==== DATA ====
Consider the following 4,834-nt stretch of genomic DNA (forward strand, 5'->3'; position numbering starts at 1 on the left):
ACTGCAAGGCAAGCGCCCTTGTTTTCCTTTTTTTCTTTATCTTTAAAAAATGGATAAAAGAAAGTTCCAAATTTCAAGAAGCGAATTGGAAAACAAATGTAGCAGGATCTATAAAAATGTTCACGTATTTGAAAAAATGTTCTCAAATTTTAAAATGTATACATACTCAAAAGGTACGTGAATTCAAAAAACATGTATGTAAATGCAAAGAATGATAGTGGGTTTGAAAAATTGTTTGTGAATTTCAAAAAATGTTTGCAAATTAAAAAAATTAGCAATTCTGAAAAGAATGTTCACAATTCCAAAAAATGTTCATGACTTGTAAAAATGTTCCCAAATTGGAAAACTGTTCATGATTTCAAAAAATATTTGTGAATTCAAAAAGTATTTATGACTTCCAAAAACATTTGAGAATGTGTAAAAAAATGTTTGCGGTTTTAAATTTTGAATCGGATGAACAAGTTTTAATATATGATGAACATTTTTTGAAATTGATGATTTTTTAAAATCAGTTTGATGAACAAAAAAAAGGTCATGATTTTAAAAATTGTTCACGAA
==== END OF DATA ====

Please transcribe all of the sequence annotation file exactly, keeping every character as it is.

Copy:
Consider the following 4,834-nt stretch of genomic DNA (forward strand, 5'->3'; position numbering starts at 1 on the left):
ACTGCAAGGCAAGCGCCCTTGTTTTCCTTTTTTTCTTTATCTTTAAAAAATGGATAAAAGAAAGTTCCAAATTTCAAGAAGCGAATTGGAAAACAAATGTAGCAGGATCTATAAAAATGTTCACGTATTTGAAAAAATGTTCTCAAATTTTAAAATGTATACATACTCAAAAGGTACGTGAATTCAAAAAACATGTATGTAAATGCAAAGAATGATAGTGGGTTTGAAAAATTGTTTGTGAATTTCAAAAAATGTTTGCAAATTAAAAAAATTAGCAATTCTGAAAAGAATGTTCACAATTCCAAAAAATGTTCATGACTTGTAAAAATGTTCCCAAATTGGAAAACTGTTCATGATTTCAAAAAATATTTGTGAATTCAAAAAGTATTTATGACTTCCAAAAACATTTGAGAATGTGTAAAAAAATGTTTGCGGTTTTAAATTTTGAATCGGATGAACAAGTTTTAATATATGATGAACATTTTTTGAAATTGATGATTTTTTAAAATCAGTTTGATGAACAAAAAAAAGGTCATGATTTTAAAAATTGTTCACGAA